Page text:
Odin had only been together one year (in 1985) when this interview was conducted. But in that year they opened for Armored Saint, Wendy O. Williams, W.A.S.P. and Heaven. They self-produced their first, three song E.P. called "Caution" and were working on their debut album "Don't Take No For An Answer" for Half Wet Records.
Odin's lead vocalist Randy "O" did the talking.
Q - Your guitarist, Jeff Duncan, has stated that Odin's goal is mainly for people to accept Odin as something new. What is new about, say your image for example?
A - We don't have that hard core look. We're more of a sexual type trip. We're dressed a lot more into colors. We don't have that heavy edge that's like the rivet heads and the just total head bangers. We don't try to be macho and tough. We try to look cool. We just try to look colorful. We're not trying to portray a heavy, tough guy image. We want to appeal to both guys and girls.
Q - You say that groups like Ratt, Great White and Quiet Riot all have that L.A. sound. Having seen all those groups in concert, I can tell you they sound nothing alike. So what are you talking about here? I hope a comment like that is not to be interpreted as a put down or a sign of jealousy.
A - Not at all. No jealousy or put down at all. Ratt is obviously very successful. As far as I'm concerned, music is like a heartbeat. Your heart beats and music hits your heart and body at a certain tempo. If it's too fast it's gonna hit your body wrong. If it's too slow, it's gonna hit your body wrong. But if it hits right with that heartbeat, which those guys pretty much have done, they're right in there. It hits you good.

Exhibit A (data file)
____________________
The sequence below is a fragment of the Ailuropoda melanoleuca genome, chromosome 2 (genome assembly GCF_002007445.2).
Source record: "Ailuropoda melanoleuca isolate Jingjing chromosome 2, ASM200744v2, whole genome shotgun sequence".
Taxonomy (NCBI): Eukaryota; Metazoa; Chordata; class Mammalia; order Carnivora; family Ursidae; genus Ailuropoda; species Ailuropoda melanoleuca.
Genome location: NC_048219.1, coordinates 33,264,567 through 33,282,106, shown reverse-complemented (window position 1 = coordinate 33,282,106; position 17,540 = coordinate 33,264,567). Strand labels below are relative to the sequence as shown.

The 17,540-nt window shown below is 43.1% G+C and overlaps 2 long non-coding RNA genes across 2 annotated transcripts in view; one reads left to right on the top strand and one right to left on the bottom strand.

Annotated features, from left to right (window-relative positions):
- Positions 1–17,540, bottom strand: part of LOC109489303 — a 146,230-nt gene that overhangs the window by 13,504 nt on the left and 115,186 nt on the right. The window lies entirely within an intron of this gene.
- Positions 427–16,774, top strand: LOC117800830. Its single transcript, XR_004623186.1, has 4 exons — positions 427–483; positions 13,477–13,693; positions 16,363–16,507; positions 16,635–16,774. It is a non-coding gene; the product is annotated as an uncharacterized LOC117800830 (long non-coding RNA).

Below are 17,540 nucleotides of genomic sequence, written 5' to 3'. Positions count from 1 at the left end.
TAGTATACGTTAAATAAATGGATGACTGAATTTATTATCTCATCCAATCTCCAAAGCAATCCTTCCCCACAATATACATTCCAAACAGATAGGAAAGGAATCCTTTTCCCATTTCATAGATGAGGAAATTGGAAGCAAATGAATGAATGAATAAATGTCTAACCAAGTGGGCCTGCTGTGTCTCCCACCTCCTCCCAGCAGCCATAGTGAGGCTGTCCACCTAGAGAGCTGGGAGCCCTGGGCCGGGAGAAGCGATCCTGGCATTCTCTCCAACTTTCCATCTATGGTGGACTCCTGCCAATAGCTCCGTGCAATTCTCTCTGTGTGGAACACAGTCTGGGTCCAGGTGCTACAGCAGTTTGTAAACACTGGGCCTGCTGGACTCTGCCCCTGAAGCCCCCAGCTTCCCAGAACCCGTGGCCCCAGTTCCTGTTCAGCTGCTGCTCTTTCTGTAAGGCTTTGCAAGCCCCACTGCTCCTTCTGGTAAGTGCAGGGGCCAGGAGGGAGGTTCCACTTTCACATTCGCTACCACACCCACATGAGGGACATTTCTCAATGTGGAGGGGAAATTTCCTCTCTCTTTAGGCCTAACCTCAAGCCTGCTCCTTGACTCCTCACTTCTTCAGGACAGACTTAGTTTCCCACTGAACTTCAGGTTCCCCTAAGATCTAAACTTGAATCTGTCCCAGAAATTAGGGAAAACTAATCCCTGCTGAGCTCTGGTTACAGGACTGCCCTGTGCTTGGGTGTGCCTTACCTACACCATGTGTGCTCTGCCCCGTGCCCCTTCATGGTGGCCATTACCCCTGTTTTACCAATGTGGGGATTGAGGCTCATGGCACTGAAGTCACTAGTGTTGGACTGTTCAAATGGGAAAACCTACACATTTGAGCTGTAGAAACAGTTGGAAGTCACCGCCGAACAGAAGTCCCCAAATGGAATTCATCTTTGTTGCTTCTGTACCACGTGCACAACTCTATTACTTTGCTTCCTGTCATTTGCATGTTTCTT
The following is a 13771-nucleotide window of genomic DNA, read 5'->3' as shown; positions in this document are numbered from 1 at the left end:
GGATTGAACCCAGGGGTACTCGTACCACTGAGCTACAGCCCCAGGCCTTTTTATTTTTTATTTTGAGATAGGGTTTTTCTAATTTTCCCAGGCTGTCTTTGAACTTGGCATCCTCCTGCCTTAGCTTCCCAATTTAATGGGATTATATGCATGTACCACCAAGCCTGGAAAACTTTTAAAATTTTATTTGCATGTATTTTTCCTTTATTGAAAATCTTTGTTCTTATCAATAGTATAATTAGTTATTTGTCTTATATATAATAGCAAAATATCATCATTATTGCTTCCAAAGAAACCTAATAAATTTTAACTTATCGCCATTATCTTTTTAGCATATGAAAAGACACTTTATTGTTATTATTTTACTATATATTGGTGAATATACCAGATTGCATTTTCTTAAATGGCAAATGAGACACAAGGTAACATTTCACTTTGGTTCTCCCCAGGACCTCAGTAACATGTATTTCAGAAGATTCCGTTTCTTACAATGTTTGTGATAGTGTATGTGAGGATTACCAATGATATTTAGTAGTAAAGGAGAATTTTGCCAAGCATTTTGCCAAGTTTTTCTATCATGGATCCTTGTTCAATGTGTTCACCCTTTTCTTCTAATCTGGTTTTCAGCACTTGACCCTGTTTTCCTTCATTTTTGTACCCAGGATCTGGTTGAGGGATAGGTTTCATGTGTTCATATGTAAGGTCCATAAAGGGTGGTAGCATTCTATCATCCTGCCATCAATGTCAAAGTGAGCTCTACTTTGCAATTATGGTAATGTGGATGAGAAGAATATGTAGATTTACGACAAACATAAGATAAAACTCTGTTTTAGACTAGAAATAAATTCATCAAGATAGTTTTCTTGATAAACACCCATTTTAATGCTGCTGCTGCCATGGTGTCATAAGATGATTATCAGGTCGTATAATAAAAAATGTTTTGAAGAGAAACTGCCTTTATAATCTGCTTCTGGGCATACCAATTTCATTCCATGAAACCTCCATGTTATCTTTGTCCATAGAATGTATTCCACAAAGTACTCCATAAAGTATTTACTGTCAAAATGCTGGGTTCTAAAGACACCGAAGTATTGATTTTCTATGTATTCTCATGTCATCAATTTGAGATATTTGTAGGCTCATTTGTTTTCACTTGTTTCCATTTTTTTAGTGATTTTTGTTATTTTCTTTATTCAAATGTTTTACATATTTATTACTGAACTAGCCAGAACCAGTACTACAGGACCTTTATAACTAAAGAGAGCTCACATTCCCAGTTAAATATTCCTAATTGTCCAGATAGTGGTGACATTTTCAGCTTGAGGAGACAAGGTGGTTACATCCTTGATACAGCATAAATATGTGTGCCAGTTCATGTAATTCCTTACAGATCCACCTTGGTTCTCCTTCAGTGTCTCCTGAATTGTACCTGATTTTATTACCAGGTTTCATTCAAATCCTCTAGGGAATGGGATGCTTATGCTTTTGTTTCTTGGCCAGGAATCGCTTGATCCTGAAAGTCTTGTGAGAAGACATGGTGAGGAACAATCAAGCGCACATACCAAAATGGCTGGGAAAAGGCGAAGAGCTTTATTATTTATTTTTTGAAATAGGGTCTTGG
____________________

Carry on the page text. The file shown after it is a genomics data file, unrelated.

Q - Odin is supposedly one of the largest drawing, local bands on the L.A. club circuit. That being the case, why did you sign with Half Wet Records? Why not a major label?
A - At the time, there was no major interest and we wanted to get the product out. It seemed like the best thing we could do and I still feel that way.
Q - Since clubs are notorious for not paying well, how then can you guys make a living playing the club circuit?
A - We have a lot of people who believe in us right now. We have financial backing. We do make good money when we play the clubs. We don't want to play the clubs. We don't want to play the L.A. club scene too much. We make anywhere from $1,500 to $2,000 a show. As far as a living, we're supported by an investor, a person who believes in us and it's through our management company, which is a talent developing agency at the same time.
Q - You've worked with vocal coach Elizabeth Sabine. Who else has she worked with?
A - Ron Keel. Cher's daughter. A lot of celebrities.
Q - Other guys in the group have stated "Since when does religion have anything to do with Rock 'n' Roll? If you want to hear about God, go to church. If you want to hear about The Devil, go to Satanic Mass. If you want to hear Rock 'n' Roll, go to a concert hall." How then would you explain the success of the Christian group Stryper?
A - That's their trip. That's what they believe in. That's great. I have nothing against them. They're a good band. I think what they're doing is great and they do good music.